Community 101: Introduction to Quality Television

(from left to right) Troy, Annie, Abed, Shirley, Dean Pelton, Ben Chang, Britta, Jeff, Pierce.

The best American sitcom of recent years returns this week for its fifth season. After the turbulent behind-the-scenes drama and increasingly-low audience numbers that Community has experienced over the years, that seems incredibly unlikely. A comedy this odd, this clever, this dense, this self-referential, would, under any normal circumstances, have been swiftly cancelled three seasons ago. But, thank goodness, it has survived. A cast member is absent, with another set to leave soon, and the creator of the show has been fired and re-hired, so the show has gone through some rough patches. But this season might just be the return to form every fan has been hoping for.

Sorry, I’m getting ahead of myself. There will be plenty of people who have never seen this show, or even heard of it, who might be wondering what all the fuss is about. You could ask someone on reddit or something, but they might not give you a good answer, instead using catchphrases or a joke that would be completely meaningless to you. ‘Community is so good, it’s streets ahead of any other comedy!’ they might say. ‘But what’s so good about it?’, you might ask. ‘If you have to ask, you’re streets behind, LOLOLOL coolcoolcool.” they would reply, unhelpfully.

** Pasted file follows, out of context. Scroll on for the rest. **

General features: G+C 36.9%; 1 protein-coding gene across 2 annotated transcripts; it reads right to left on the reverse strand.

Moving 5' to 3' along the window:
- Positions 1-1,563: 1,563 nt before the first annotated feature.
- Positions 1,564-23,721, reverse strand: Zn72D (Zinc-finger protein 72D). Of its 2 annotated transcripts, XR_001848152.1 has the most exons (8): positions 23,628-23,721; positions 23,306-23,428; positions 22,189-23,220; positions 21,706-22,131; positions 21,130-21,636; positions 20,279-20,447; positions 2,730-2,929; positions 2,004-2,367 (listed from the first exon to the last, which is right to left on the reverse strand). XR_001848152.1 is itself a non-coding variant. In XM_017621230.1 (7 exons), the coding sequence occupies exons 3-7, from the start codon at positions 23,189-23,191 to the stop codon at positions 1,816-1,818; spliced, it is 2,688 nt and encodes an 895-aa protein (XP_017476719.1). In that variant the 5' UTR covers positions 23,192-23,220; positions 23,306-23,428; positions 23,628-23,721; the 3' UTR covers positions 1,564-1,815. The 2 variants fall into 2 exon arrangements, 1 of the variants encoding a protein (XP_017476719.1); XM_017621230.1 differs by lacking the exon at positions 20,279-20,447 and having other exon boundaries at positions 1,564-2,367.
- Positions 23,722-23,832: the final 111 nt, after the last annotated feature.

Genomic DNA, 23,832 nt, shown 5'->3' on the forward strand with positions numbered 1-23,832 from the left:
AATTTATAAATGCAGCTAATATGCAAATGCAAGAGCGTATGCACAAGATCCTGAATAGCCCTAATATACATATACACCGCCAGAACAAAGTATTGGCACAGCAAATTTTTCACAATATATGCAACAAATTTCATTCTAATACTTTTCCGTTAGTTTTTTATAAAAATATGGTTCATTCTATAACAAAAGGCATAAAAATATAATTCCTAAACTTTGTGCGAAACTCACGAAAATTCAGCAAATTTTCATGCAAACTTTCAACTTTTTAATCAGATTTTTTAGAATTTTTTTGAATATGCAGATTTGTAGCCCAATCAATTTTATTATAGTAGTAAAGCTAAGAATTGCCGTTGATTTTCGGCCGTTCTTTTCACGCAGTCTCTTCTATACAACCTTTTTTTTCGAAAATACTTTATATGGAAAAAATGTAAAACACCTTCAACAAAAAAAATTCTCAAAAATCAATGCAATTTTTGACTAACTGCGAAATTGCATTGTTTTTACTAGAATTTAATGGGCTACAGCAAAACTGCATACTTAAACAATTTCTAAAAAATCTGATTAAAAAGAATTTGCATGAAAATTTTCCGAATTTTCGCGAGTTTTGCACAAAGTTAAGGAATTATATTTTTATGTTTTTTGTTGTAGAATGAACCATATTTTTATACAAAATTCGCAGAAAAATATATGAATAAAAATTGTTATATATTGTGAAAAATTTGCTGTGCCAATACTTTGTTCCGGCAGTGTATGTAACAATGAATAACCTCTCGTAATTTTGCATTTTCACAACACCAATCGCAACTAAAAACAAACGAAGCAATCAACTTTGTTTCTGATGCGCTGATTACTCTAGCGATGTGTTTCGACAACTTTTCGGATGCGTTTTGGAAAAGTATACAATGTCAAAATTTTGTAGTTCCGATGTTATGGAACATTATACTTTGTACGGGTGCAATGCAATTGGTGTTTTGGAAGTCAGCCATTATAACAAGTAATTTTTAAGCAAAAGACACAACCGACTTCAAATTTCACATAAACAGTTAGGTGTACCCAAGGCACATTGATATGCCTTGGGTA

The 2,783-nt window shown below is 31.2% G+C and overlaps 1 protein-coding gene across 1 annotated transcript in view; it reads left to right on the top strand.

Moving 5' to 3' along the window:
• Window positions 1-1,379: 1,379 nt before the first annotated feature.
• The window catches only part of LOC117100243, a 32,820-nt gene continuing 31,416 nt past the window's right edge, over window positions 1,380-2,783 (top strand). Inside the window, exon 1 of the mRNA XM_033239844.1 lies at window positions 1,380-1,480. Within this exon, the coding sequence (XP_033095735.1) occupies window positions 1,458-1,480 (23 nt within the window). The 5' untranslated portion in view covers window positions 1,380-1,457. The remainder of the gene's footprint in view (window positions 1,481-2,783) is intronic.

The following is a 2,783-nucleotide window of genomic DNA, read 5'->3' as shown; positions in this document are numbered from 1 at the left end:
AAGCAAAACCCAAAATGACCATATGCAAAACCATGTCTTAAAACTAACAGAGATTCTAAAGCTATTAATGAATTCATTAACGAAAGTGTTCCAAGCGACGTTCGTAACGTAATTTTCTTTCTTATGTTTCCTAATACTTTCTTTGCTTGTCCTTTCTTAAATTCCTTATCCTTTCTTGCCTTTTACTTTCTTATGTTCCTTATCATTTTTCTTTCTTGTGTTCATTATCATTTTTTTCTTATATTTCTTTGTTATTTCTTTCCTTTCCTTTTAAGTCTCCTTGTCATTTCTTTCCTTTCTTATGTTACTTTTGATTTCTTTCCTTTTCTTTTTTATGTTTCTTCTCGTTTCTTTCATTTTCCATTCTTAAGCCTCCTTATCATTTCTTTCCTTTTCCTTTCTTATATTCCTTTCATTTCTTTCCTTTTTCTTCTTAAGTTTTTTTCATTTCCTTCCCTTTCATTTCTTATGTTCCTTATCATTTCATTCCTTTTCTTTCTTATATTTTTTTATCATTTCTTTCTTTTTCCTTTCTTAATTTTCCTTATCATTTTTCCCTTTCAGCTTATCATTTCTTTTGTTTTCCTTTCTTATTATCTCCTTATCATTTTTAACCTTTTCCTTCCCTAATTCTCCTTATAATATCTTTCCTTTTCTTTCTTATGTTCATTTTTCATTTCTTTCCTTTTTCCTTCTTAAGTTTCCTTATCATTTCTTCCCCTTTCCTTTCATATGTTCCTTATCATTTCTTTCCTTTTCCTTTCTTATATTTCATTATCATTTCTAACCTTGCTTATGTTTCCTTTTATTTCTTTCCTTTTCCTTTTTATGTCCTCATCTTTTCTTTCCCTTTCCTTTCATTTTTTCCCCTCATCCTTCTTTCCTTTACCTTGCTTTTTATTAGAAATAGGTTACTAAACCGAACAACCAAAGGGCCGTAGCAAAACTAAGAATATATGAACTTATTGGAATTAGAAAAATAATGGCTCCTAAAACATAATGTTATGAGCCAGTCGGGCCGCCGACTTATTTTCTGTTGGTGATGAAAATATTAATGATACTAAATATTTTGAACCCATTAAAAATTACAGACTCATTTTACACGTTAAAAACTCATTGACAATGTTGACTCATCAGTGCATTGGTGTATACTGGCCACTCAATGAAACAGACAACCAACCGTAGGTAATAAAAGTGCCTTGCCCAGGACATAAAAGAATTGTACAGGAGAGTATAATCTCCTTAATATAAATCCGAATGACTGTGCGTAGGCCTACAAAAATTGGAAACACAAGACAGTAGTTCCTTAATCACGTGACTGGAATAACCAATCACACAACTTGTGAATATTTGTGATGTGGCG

So, here’s my attempt to explain why this show is so good, and so worth your time. Let’s start from the beginning…

Community is an American sitcom about a sarcastic, smug lawyer called Jeff, who is forced to go to the local community college to get a degree after it’s discovered that his current degree is a fake. He sets up a study group as an attempt to get close to an attractive classmate, but this backfires when another classmate invites several other people to the group.

After lots of dismissive remarks and cynicism, Jeff gradually starts to warm to this odd group of misfits that he’s accidentally befriended, and finds the dysfunctional shithole of a community college that he’s enrolled in to be quite charming (“Greendale may be a toilet, but it’s our toilet”, he says, in one of the many big speeches that he gives).

Then it gets a bit weird, but we’ll get to that.